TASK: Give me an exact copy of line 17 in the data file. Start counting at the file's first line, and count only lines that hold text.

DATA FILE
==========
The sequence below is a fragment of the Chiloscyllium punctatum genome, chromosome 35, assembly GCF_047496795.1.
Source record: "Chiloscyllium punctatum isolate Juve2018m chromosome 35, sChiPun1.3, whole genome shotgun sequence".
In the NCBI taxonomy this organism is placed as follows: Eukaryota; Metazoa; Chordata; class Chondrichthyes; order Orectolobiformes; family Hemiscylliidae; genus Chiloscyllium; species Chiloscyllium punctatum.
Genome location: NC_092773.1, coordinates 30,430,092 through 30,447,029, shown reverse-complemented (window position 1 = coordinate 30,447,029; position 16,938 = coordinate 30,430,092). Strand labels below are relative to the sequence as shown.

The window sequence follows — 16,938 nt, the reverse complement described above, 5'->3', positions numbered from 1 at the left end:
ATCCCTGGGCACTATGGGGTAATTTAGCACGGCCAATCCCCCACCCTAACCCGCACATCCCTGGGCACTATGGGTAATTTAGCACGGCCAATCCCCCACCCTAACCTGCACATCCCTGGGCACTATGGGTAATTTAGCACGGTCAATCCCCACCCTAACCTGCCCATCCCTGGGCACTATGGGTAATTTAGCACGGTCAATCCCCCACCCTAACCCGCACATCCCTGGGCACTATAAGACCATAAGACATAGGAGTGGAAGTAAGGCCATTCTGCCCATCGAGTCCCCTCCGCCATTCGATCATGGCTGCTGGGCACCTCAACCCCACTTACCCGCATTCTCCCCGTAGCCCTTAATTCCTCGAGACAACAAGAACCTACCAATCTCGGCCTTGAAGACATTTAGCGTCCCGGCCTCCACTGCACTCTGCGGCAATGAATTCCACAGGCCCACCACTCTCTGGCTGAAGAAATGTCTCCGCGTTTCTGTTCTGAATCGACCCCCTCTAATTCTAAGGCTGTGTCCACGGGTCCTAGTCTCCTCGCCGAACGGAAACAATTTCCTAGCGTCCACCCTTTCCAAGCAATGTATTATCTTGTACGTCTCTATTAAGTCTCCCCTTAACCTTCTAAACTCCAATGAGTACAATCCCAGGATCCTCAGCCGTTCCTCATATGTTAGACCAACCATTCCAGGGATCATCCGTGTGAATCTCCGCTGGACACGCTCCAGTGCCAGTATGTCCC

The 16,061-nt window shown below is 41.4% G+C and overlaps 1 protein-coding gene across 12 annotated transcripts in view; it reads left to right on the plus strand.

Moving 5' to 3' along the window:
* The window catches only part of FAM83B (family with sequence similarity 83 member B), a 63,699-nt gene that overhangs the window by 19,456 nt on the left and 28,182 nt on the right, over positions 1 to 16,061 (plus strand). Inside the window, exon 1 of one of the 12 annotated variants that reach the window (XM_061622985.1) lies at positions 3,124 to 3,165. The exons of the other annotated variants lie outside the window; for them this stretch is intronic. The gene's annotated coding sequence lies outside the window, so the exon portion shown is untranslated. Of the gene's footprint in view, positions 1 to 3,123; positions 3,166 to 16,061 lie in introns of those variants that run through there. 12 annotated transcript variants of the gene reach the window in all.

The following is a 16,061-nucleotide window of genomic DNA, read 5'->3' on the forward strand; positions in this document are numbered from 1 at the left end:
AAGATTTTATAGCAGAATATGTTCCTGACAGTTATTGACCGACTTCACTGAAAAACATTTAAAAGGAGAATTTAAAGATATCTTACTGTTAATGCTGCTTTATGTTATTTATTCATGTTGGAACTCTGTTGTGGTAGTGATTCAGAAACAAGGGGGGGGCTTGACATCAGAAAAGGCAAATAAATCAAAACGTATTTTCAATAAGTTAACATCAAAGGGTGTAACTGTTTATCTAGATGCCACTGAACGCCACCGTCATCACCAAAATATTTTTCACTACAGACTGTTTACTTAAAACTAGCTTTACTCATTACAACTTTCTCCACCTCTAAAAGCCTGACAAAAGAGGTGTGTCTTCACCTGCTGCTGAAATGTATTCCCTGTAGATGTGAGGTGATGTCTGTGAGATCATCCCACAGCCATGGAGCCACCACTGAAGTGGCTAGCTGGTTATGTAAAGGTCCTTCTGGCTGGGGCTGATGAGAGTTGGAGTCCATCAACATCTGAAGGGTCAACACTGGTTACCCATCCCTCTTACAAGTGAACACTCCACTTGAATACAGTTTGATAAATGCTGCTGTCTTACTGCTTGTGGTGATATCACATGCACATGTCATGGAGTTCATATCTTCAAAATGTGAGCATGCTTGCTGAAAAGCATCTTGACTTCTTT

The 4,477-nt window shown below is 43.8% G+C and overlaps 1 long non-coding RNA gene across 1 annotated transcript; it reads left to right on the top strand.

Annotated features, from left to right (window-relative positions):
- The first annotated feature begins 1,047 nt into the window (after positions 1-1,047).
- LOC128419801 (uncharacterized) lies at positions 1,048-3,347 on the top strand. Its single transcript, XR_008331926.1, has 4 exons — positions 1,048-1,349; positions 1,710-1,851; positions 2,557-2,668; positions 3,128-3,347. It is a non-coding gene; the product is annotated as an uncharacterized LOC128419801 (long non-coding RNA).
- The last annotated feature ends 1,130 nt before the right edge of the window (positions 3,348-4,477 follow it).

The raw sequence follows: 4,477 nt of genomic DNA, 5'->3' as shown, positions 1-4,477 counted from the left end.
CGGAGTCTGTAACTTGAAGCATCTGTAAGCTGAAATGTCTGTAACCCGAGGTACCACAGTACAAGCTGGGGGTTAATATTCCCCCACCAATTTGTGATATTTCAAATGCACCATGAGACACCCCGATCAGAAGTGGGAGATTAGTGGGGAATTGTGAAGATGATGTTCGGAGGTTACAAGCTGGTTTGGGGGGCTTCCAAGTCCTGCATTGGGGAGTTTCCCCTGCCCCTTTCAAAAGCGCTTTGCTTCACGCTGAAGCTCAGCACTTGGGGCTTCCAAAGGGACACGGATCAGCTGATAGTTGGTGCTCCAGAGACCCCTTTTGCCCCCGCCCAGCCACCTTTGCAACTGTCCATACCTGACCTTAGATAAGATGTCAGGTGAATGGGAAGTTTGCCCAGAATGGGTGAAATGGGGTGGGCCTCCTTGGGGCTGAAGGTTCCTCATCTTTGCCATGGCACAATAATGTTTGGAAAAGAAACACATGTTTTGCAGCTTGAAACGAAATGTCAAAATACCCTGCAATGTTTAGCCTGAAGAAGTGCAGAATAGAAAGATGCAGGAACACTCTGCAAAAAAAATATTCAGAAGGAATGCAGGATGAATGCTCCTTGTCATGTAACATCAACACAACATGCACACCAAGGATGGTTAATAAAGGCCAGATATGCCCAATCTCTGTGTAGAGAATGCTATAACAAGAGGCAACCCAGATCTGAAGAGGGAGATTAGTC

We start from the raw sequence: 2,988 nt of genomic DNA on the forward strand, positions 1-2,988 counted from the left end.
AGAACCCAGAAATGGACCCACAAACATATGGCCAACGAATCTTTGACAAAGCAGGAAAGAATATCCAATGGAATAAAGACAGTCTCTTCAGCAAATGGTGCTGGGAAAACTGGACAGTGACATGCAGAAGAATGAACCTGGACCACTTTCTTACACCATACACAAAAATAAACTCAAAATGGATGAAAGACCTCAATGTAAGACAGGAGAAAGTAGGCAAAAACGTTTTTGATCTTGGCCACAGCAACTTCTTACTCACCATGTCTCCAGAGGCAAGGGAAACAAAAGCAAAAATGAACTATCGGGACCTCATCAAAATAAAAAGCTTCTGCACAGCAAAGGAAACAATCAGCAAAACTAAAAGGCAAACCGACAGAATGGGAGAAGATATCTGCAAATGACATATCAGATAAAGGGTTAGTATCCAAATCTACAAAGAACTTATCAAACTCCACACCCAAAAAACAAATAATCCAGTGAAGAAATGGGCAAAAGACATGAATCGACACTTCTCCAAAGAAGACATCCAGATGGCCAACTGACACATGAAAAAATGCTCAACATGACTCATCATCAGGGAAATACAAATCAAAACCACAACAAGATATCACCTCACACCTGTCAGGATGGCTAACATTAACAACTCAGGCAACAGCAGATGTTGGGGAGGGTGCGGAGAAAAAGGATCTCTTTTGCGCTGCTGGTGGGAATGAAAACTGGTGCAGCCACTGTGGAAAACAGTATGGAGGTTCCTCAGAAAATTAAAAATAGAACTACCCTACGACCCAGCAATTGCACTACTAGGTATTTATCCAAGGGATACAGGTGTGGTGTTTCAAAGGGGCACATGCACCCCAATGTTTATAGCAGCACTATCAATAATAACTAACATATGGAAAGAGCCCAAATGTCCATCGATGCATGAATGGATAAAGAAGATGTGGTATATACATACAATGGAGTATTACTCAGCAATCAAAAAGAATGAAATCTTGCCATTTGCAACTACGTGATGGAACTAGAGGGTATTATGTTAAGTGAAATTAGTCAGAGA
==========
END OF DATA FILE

The raw sequence follows: 4,477 nt of genomic DNA, 5'->3' as shown, positions 1-4,477 counted from the left end.